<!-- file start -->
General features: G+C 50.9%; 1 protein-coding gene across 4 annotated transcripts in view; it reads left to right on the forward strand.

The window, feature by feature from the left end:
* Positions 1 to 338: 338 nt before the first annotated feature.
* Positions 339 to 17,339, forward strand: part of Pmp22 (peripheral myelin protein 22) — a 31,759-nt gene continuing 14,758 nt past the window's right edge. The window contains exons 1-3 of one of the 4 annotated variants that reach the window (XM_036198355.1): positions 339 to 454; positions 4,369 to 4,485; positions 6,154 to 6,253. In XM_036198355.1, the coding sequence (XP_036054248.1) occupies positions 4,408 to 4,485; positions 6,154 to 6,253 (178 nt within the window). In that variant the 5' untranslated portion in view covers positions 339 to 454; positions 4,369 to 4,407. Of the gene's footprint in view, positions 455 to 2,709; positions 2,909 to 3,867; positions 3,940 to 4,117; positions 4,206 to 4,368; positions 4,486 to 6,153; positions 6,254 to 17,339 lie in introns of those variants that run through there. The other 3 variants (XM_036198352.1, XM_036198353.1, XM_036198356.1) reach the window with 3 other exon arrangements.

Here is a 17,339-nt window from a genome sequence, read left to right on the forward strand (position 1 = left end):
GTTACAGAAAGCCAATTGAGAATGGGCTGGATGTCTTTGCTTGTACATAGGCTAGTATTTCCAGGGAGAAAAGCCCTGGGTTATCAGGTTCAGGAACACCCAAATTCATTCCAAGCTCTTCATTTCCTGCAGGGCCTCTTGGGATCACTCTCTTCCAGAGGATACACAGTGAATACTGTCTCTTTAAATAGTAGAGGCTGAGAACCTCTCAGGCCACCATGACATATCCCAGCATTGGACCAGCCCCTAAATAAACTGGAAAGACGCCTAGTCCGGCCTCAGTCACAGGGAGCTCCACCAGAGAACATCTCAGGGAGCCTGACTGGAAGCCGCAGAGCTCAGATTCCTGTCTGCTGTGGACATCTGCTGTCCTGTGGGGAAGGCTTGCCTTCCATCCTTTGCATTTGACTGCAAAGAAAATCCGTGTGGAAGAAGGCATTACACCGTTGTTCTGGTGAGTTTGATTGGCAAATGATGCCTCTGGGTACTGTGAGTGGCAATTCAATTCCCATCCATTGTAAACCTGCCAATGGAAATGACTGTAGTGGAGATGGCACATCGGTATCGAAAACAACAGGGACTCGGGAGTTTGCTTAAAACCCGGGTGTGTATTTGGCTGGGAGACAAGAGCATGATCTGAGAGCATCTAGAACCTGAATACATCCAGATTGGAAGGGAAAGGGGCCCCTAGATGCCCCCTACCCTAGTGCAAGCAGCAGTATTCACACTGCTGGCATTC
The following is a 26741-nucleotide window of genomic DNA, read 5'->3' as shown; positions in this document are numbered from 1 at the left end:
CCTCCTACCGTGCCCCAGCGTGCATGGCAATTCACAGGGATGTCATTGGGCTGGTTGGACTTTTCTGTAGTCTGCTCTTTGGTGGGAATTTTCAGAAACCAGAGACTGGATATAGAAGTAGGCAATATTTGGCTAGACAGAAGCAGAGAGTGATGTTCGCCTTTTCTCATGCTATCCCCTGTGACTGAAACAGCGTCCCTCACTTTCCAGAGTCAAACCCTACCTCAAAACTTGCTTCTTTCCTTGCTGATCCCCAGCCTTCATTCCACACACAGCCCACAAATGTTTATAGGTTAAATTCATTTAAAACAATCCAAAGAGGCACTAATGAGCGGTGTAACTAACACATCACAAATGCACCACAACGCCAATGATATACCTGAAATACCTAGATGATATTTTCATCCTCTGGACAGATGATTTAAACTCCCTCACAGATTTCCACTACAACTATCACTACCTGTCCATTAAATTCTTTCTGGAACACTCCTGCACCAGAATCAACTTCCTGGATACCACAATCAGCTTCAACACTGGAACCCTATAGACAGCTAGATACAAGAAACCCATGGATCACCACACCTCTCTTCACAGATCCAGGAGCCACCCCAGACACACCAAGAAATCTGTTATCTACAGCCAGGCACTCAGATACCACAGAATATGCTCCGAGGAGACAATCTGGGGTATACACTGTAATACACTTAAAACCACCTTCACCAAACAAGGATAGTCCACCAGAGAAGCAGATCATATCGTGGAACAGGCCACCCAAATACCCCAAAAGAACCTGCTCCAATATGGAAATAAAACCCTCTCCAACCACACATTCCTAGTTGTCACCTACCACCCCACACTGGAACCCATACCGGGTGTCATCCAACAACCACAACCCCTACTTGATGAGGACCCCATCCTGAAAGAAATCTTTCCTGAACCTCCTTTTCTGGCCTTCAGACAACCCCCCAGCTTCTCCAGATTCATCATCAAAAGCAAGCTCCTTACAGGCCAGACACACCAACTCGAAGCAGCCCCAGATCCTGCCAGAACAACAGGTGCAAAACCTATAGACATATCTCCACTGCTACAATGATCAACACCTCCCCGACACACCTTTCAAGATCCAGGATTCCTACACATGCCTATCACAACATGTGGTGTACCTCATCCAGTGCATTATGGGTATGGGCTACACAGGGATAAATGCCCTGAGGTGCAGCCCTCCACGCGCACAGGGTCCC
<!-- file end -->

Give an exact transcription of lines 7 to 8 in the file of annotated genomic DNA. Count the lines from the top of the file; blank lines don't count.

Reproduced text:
The following is a 26741-nucleotide window of genomic DNA, read 5'->3' as shown; positions in this document are numbered from 1 at the left end:
CCTCCTACCGTGCCCCAGCGTGCATGGCAATTCACAGGGATGTCATTGGGCTGGTTGGACTTTTCTGTAGTCTGCTCTTTGGTGGGAATTTTCAGAAACCAGAGACTGGATATAGAAGTAGGCAATATTTGGCTAGACAGAAGCAGAGAGTGATGTTCGCCTTTTCTCATGCTATCCCCTGTGACTGAAACAGCGTCCCTCACTTTCCAGAGTCAAACCCTACCTCAAAACTTGCTTCTTTCCTTGCTGATCCCCAGCCTTCATTCCACACACAGCCCACAAATGTTTATAGGTTAAATTCATTTAAAACAATCCAAAGAGGCACTAATGAGCGGTGTAACTAACACATCACAAATGCACCACAACGCCAATGATATACCTGAAATACCTAGATGATATTTTCATCCTCTGGACAGATGATTTAAACTCCCTCACAGATTTCCACTACAACTATCACTACCTGTCCATTAAATTCTTTCTGGAACACTCCTGCACCAGAATCAACTTCCTGGATACCACAATCAGCTTCAACACTGGAACCCTATAGACAGCTAGATACAAGAAACCCATGGATCACCACACCTCTCTTCACAGATCCAGGAGCCACCCCAGACACACCAAGAAATCTGTTATCTACAGCCAGGCACTCAGATACCACAGAATATGCTCCGAGGAGACAATCTGGGGTATACACTGTAATACACTTAAAACCACCTTCACCAAACAAGGATAGTCCACCAGAGAAGCAGATCATATCGTGGAACAGGCCACCCAAATACCCCAAAAGAACCTGCTCCAATATGGAAATAAAACCCTCTCCAACCACACATTCCTAGTTGTCACCTACCACCCCACACTGGAACCCATACCGGGTGTCATCCAACAACCACAACCCCTACTTGATGAGGACCCCATCCTGAAAGAAATCTTTCCTGAACCTCCTTTTCTGGCCTTCAGACAACCCCCCAGCTTCTCCAGATTCATCATCAAAAGCAAGCTCCTTACAGGCCAGACACACCAACTCGAAGCAGCCCCAGATCCTGCCAGAACAACAGGTGCAAAACCTATAGACATATCTCCACTGCTACAATGATCAACACCTCCCCGACACACCTTTCAAGATCCAGGATTCCTACACATGCCTATCACAACATGTGGTGTACCTCATCCAGTGCATTATGGGTATGGGCTACACAGGGATAAATGCCCTGAGGTGCAGCCCTCCACGCGCACAGGGTCCC